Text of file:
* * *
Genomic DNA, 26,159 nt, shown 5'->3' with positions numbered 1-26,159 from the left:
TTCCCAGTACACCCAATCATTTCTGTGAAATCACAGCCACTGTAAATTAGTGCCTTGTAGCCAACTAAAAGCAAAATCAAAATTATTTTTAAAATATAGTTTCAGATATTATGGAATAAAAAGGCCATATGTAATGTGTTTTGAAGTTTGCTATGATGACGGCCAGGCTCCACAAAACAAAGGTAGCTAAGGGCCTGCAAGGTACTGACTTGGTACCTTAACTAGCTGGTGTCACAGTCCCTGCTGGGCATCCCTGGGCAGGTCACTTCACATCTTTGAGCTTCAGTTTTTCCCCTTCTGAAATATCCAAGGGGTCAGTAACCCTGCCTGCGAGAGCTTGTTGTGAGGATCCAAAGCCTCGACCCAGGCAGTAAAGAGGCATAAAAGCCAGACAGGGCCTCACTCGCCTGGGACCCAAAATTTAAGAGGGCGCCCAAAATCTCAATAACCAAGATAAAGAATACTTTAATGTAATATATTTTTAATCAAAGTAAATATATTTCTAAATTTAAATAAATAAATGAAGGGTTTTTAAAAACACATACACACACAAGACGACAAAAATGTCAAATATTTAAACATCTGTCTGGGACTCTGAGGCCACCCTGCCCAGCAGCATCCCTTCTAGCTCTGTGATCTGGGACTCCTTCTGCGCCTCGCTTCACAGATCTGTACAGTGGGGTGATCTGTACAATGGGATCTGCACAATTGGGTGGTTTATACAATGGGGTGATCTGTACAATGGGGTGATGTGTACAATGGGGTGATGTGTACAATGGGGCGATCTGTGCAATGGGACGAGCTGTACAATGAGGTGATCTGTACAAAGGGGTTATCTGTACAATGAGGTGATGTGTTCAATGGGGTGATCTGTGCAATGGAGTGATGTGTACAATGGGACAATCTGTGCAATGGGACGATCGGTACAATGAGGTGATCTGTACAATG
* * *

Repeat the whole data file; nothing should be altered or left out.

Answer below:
Genomic DNA, 26,159 nt, shown 5'->3' with positions numbered 1-26,159 from the left:
TTCCCAGTACACCCAATCATTTCTGTGAAATCACAGCCACTGTAAATTAGTGCCTTGTAGCCAACTAAAAGCAAAATCAAAATTATTTTTAAAATATAGTTTCAGATATTATGGAATAAAAAGGCCATATGTAATGTGTTTTGAAGTTTGCTATGATGACGGCCAGGCTCCACAAAACAAAGGTAGCTAAGGGCCTGCAAGGTACTGACTTGGTACCTTAACTAGCTGGTGTCACAGTCCCTGCTGGGCATCCCTGGGCAGGTCACTTCACATCTTTGAGCTTCAGTTTTTCCCCTTCTGAAATATCCAAGGGGTCAGTAACCCTGCCTGCGAGAGCTTGTTGTGAGGATCCAAAGCCTCGACCCAGGCAGTAAAGAGGCATAAAAGCCAGACAGGGCCTCACTCGCCTGGGACCCAAAATTTAAGAGGGCGCCCAAAATCTCAATAACCAAGATAAAGAATACTTTAATGTAATATATTTTTAATCAAAGTAAATATATTTCTAAATTTAAATAAATAAATGAAGGGTTTTTAAAAACACATACACACACAAGACGACAAAAATGTCAAATATTTAAACATCTGTCTGGGACTCTGAGGCCACCCTGCCCAGCAGCATCCCTTCTAGCTCTGTGATCTGGGACTCCTTCTGCGCCTCGCTTCACAGATCTGTACAGTGGGGTGATCTGTACAATGGGATCTGCACAATTGGGTGGTTTATACAATGGGGTGATCTGTACAATGGGGTGATGTGTACAATGGGGTGATGTGTACAATGGGGCGATCTGTGCAATGGGACGAGCTGTACAATGAGGTGATCTGTACAAAGGGGTTATCTGTACAATGAGGTGATGTGTTCAATGGGGTGATCTGTGCAATGGAGTGATGTGTACAATGGGACAATCTGTGCAATGGGACGATCGGTACAATGAGGTGATCTGTACAATG